The (first part of the) old river trail is in pretty decent shape, after the brush clearing project of a couple of months ago. After 1/2 to 3/4 mile it leads down to the river with a branch staying high, which branch, however, is overgrown and hard to follow. We followed the river instead, for I had the strongest image in my mind, that we could boulder-hop all the way up to the particular ridge. How wrong can a person be? We soon found ourselves stopped cold by cliffs plunging right into the roaring torrent, and had to climb high to pass them. A couple of times we descended to the river, expecting to be able to follow it, but, no. No, no, no. It became a kind of exercise in gymnastics, but no matter how cleverly we passed this or that obstacle, soon enough, there was another cliff. Finally, after a lot of up-and-down and huffing and puffing and getting all hot and bothered, we gave up on the river and found the trace of a high trail.
It soon headed directly into a dense thicket of bay laurel, interwoven with poison oak. The poison oak, by the way, seems to be doing well everywhere in that district. For a while we were stopped and then said, more or less, damn the torpedoes, and picked our way through the glistening poison leaves, on a line about 50 feet below the trail itself.
As if rewarded for our pluck, suddenly the trail became even more well-marked, and there could be no doubt of it being "the" high river trail. It even had some rock work and some switchbacks, and finally descended to the river just shy of the particular ridge. Here we found an abandoned kayak and some other gear. Probably the person will come back. We did not see a paddle.
By using our imagination we could perceive that yes, just as we had hoped, a trail continued high along the particular ridge. Rock-hopping over to its base, Canyon went up into an ocean of poppies and lupine and found the high trail. It was the real deal. On we went, reaching a trash-strewn miners camp from a decade or so ago. Then on just a mite farther, and we were rewarded with a fine view up the gorge, the North Fork churning along between two cliffs. Here there was no obvious continuation of the high trail, although, to be fair, if it had continued, it would have had to have climbed another one or two hundred feet at the least. We did not climb up to look for it. The cliffs here had suddenly gained much in magnitude and steepness. At the point we reached, we were atop a 100-foot perpendicular cliff beside a deep pool. It could be called Superman Point, because, with complete disregard for safety, one could easily jump into the pool. Unfortunately the pool looks to be only about six or eight feet deep below the cliff.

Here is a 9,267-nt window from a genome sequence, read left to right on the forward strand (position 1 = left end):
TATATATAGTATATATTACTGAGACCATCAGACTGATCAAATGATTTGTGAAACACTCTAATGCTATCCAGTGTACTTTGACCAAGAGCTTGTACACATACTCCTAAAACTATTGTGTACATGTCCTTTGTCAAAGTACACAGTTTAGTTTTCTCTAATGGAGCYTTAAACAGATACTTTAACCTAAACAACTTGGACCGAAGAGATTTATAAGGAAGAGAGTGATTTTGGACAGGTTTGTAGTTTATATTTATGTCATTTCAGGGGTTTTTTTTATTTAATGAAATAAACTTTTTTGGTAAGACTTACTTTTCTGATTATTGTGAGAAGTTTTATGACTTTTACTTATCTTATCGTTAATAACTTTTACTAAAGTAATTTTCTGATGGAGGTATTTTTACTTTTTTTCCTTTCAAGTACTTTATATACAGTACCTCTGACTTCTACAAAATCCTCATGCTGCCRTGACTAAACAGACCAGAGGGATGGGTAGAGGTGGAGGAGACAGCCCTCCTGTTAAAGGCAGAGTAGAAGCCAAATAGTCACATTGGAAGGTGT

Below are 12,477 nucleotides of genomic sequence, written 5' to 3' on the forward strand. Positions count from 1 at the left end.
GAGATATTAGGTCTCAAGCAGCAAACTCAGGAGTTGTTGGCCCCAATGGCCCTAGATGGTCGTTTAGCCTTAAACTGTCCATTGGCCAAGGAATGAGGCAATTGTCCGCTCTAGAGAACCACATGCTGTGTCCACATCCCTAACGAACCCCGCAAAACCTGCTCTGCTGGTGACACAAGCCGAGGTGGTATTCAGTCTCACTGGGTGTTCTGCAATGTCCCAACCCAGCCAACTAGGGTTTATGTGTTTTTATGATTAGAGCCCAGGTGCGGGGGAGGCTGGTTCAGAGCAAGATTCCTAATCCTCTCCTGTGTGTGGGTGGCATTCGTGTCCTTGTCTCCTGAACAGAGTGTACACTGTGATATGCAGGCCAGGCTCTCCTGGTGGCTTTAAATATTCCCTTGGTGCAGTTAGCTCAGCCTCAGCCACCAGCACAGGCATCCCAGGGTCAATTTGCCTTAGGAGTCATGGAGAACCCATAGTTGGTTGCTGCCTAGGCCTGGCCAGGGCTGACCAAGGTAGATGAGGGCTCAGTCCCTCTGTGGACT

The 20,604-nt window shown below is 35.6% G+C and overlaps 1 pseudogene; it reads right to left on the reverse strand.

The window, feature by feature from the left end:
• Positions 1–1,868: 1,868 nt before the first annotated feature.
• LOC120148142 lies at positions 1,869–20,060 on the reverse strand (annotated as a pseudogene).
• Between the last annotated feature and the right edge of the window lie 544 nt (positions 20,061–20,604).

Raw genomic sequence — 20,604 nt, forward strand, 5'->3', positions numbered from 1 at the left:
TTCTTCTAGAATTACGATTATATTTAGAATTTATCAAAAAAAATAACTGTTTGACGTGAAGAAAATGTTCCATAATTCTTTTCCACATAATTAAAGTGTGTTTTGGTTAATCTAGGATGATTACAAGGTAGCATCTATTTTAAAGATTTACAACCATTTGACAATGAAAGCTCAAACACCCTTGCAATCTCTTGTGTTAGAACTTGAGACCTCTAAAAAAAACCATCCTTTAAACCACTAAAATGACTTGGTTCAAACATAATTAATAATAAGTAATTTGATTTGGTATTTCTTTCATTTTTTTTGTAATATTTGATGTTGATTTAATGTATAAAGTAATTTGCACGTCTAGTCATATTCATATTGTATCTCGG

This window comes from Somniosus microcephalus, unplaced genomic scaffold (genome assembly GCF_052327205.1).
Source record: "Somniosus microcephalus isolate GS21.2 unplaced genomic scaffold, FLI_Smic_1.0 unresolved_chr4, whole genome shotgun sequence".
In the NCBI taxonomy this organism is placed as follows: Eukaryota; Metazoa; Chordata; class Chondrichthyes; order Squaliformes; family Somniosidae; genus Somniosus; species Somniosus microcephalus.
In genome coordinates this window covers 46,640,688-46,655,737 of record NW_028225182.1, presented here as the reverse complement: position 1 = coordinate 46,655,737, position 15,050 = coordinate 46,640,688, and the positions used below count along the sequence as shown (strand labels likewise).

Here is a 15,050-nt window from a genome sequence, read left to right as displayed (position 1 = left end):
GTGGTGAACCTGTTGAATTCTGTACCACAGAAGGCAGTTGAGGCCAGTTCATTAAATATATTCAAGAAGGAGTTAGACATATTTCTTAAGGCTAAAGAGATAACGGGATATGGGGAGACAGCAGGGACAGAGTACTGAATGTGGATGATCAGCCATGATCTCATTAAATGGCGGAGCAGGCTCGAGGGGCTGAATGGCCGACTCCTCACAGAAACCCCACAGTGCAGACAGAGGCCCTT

The afternoon was waning, the shadows growing long, so we started back out. Where Canyon had climbed straight up, we found the trail actually itself climbed up by a nice switchback a little ways farther downstream, moreover, the trail continued past the switchback. In a little ways it reached a little flat campsite from the days of '49. Beyond there it was horribly overgrown, so we dropped back down to the river, and picked the trail we came in on, near the kayak.
Incidentally, these old miners' camps are usually tucked within the shelter of live oaks. It is amazing, almost unsettling, how little shelter there is from the sun down there, especially near the river. There are no alders or willows or cottonwoods at all to break the force of the sun. It is just rock on rock, cliff on cliff, a hundred thousand flowers on the slopes above, and the roaring, dancing, dangerous river. And the sun. Sun on sun.